Lady Gaga’s “House of Gucci” accent isn’t the only peculiar acting choice the pop star made to prepare for the Ridley Scott film.
The pop star had no interest in meeting the infamous “Lady Gucci” Patrizia Reggiani, whom she portrays in the upcoming drama — even after the embattled fashion icon, 72, made it abundantly clear that she was “rather annoyed” with the singer for not conferring with her.
Scott’s MGM film, due Nov. 24, chronicles the 1995 murder of Maurizio Gucci (played by Adam Driver), Reggiani’s ex-husband and fashion house heir. The Milanese socialite was convicted in 1998 of facilitating Gucci’s murder several years after their scandalous divorce.
“I only felt that I could truly do this story justice if I approached it with the eye of a curious woman who was interested in possessing a journalistic spirit so that I could read between the lines of what was happening in the film’s scenes,” Lady Gaga recently told British Vogue. “Meaning that nobody was going to tell me who Patrizia Gucci was. Not even Patrizia Gucci.”
“I did my very best to play the truth,” she said by the end of the profile, which untangles the messy saga of the fashion family Reggiani married into.
Reggiani, also known as Italy’s “Black Widow,” has since been released from prison. She told the Italian wire service ANSA in March that she was annoyed Gaga was playing her “without having had the consideration and sensibility to come and meet me,” explaining that it was “a question of good sense and respect.”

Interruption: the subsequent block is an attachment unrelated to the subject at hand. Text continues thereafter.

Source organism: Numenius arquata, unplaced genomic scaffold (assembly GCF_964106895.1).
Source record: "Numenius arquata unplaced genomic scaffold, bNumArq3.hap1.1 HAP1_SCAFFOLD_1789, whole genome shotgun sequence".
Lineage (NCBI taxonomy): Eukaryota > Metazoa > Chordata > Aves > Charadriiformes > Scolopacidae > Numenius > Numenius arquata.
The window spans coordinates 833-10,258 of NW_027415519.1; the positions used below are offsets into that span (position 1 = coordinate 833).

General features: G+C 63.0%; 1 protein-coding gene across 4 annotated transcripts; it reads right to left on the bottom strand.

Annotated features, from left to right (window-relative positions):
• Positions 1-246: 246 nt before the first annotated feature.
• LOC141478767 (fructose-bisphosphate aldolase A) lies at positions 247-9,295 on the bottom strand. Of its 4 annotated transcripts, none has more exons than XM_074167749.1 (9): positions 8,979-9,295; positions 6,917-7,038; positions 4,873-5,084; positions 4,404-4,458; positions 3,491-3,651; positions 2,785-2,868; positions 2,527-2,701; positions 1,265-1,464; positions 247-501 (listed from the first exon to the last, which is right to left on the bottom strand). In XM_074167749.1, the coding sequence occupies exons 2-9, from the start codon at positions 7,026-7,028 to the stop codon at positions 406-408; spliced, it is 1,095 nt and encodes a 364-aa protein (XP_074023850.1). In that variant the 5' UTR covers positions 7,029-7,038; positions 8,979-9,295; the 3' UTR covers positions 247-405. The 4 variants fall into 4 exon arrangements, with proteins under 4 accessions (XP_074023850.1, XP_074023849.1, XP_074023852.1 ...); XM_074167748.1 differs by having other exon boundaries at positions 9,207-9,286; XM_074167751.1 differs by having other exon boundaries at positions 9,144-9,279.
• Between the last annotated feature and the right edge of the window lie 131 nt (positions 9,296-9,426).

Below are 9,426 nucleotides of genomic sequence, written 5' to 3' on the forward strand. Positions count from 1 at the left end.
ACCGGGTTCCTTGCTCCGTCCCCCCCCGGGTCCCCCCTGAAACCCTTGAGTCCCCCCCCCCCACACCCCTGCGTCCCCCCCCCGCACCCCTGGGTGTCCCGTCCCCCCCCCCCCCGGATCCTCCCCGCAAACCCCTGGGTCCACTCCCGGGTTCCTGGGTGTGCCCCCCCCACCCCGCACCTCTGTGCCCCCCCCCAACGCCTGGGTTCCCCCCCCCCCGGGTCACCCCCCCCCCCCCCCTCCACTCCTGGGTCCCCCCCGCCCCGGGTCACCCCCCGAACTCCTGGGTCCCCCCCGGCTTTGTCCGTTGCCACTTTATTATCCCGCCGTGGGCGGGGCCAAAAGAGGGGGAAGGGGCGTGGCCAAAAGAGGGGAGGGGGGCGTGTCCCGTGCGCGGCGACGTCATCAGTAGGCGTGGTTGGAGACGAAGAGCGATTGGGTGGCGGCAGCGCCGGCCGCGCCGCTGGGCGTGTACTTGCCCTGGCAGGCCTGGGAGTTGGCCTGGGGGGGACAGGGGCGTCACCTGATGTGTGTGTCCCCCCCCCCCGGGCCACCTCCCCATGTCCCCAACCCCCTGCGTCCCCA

But the Grammy and Oscar winner didn’t see it that way. Instead, Gaga shared the unique ways she prepared for the role: going full method, approaching the film as a reporter and taking up photography to piece together the dangerously glamorous Reggiani.
Channeling her own Italian roots, Gaga, whose real name is Stefani Germanotta, got the script shortly after debuting as a leading lady in 2018’s “A Star Is Born.” She spent three years working on “House of Gucci” and “lived” as Reggiani for a year and a half, speaking with a thick Italian accent for nine months of that — on camera and off.
“I never broke. I stayed with her,” said Gaga, who also went brunette to help get into the mindset. She even lost touch with reality toward the end of filming, disconnecting with family and friends while embodying the well-heeled icon.
“You end up sounding and looking like them, yes, but it’s not an imitation, it’s a becoming,” she added.
Gaga spent more than a year poring over newspaper clippings and recordings of Reggiani, including Reggiani’s tapes in which she furiously railed at her ex. But she didn’t read the script’s source material — Sara Gay Forden’s 2000 book, “The House of Gucci: A Sensational Story of Murder, Madness, Glamour and Greed” — either.
“I did not want anything that had an opinion that would color my thinking in any way,” said the singer.
The “Born This Way” singer said she did not wish “to glorify somebody that would commit murder,” but to “pay respect to women throughout history who became experts at survival, and to the unfortunate consequences of hurt. I hope that women will watch this and remind themselves to think twice about the fact that hurt people hurt people. And it’s dangerous.”
Asked whether she’ll ever meet Reggiani, Gaga said she wasn’t entirely sure.
“I think it requires a certain emotional quotient to be an actor,” she said. “The way I felt playing this character by the end, I realized that when you kill someone else, you really kill yourself.”